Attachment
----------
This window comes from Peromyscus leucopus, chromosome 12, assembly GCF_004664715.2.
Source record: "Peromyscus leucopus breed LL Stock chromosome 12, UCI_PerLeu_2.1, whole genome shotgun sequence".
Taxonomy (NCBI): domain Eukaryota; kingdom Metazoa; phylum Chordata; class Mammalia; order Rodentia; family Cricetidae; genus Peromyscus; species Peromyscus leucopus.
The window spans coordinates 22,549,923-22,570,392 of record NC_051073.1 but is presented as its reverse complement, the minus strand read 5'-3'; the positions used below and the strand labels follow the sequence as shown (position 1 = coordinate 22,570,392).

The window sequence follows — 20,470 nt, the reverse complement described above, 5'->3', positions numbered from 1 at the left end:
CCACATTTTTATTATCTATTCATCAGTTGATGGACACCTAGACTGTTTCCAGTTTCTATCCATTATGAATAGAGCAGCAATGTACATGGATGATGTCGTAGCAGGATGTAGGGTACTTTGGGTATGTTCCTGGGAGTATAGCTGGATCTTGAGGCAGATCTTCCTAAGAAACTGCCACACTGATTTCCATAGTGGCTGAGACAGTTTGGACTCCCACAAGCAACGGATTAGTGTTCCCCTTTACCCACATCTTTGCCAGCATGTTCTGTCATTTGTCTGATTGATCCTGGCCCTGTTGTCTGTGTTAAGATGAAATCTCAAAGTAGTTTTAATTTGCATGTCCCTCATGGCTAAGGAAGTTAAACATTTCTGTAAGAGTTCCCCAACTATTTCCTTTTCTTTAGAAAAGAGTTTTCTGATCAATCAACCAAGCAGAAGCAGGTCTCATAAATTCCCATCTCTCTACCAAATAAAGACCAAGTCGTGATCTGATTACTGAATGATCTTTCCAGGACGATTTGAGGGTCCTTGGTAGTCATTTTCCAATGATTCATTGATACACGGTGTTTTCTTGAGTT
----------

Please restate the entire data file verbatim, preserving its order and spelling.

This window comes from Peromyscus leucopus, chromosome 12, assembly GCF_004664715.2.
Source record: "Peromyscus leucopus breed LL Stock chromosome 12, UCI_PerLeu_2.1, whole genome shotgun sequence".
Taxonomy (NCBI): domain Eukaryota; kingdom Metazoa; phylum Chordata; class Mammalia; order Rodentia; family Cricetidae; genus Peromyscus; species Peromyscus leucopus.
The window spans coordinates 22,549,923-22,570,392 of record NC_051073.1 but is presented as its reverse complement, the minus strand read 5'-3'; the positions used below and the strand labels follow the sequence as shown (position 1 = coordinate 22,570,392).

The window sequence follows — 20,470 nt, the reverse complement described above, 5'->3', positions numbered from 1 at the left end:
CCACATTTTTATTATCTATTCATCAGTTGATGGACACCTAGACTGTTTCCAGTTTCTATCCATTATGAATAGAGCAGCAATGTACATGGATGATGTCGTAGCAGGATGTAGGGTACTTTGGGTATGTTCCTGGGAGTATAGCTGGATCTTGAGGCAGATCTTCCTAAGAAACTGCCACACTGATTTCCATAGTGGCTGAGACAGTTTGGACTCCCACAAGCAACGGATTAGTGTTCCCCTTTACCCACATCTTTGCCAGCATGTTCTGTCATTTGTCTGATTGATCCTGGCCCTGTTGTCTGTGTTAAGATGAAATCTCAAAGTAGTTTTAATTTGCATGTCCCTCATGGCTAAGGAAGTTAAACATTTCTGTAAGAGTTCCCCAACTATTTCCTTTTCTTTAGAAAAGAGTTTTCTGATCAATCAACCAAGCAGAAGCAGGTCTCATAAATTCCCATCTCTCTACCAAATAAAGACCAAGTCGTGATCTGATTACTGAATGATCTTTCCAGGACGATTTGAGGGTCCTTGGTAGTCATTTTCCAATGATTCATTGATACACGGTGTTTTCTTGAGTT